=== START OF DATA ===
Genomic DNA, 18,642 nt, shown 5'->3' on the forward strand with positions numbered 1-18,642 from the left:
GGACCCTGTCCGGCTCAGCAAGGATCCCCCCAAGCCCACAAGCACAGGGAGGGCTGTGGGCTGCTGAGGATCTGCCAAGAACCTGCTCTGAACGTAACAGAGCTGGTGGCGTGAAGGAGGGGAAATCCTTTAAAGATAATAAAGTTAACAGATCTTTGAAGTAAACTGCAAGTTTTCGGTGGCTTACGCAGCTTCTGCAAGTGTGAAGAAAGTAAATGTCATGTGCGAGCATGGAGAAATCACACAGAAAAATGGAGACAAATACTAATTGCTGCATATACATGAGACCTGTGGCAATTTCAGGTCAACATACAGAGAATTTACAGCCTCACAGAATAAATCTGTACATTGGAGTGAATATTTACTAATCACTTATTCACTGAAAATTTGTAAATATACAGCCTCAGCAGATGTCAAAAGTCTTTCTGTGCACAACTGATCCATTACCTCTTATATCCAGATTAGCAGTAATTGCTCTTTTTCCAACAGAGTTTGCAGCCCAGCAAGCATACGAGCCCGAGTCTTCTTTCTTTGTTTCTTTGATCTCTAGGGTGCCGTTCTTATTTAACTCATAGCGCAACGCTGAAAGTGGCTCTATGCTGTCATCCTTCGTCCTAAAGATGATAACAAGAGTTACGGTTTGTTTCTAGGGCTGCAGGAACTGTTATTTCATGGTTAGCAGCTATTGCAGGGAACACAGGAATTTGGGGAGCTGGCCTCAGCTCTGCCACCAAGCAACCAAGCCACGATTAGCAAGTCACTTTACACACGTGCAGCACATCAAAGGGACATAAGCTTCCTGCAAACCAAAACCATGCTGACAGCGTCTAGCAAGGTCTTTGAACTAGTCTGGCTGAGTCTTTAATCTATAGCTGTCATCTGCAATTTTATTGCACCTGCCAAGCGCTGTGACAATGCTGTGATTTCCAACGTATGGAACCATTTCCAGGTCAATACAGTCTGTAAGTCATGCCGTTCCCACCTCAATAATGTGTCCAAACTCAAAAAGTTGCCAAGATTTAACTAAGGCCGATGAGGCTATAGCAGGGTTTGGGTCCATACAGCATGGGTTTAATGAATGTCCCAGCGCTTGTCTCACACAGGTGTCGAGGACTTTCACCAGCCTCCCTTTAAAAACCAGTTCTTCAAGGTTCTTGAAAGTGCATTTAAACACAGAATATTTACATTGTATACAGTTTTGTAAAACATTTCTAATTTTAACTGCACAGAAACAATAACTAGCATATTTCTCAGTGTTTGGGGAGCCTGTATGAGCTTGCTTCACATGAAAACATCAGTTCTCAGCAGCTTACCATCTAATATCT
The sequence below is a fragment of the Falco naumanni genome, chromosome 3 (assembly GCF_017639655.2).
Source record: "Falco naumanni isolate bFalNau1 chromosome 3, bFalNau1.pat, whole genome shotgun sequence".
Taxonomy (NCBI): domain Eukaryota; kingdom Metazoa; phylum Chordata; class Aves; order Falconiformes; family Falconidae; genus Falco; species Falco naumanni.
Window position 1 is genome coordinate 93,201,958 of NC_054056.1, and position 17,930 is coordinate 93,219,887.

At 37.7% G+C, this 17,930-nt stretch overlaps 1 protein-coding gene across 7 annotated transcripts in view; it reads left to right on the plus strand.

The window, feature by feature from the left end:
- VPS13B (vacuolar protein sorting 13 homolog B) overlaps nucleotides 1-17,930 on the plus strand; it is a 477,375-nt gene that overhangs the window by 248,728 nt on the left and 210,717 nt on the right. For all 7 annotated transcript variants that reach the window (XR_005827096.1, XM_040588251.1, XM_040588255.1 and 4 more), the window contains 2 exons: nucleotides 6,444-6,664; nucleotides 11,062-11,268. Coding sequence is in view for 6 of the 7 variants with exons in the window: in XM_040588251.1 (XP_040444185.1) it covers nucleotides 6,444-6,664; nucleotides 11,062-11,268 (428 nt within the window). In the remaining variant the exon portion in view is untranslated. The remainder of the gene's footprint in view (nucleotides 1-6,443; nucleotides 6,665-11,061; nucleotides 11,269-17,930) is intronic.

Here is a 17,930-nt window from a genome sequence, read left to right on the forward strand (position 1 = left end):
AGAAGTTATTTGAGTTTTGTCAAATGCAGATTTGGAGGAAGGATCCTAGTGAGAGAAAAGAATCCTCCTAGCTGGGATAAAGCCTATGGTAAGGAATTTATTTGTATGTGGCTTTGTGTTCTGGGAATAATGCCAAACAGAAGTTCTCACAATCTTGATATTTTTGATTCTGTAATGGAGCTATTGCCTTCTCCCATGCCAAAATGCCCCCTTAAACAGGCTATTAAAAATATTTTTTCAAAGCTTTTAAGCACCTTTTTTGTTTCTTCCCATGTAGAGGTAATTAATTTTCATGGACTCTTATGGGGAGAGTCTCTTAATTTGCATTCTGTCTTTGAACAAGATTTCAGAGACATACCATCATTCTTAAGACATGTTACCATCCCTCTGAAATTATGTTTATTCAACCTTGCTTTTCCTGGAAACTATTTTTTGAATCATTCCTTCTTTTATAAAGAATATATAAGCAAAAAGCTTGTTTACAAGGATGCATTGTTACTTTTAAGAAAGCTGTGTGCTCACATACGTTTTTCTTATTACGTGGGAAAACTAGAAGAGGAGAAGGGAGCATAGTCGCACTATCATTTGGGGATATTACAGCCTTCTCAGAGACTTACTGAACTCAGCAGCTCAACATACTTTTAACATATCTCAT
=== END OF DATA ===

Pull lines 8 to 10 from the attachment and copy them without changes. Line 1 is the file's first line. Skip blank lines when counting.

The window, feature by feature from the left end:
- VPS13B (vacuolar protein sorting 13 homolog B) overlaps nucleotides 1-17,930 on the plus strand; it is a 477,375-nt gene that overhangs the window by 248,728 nt on the left and 210,717 nt on the right. For all 7 annotated transcript variants that reach the window (XR_005827096.1, XM_040588251.1, XM_040588255.1 and 4 more), the window contains 2 exons: nucleotides 6,444-6,664; nucleotides 11,062-11,268. Coding sequence is in view for 6 of the 7 variants with exons in the window: in XM_040588251.1 (XP_040444185.1) it covers nucleotides 6,444-6,664; nucleotides 11,062-11,268 (428 nt within the window). In the remaining variant the exon portion in view is untranslated. The remainder of the gene's footprint in view (nucleotides 1-6,443; nucleotides 6,665-11,061; nucleotides 11,269-17,930) is intronic.

Here is a 17,930-nt window from a genome sequence, read left to right on the forward strand (position 1 = left end):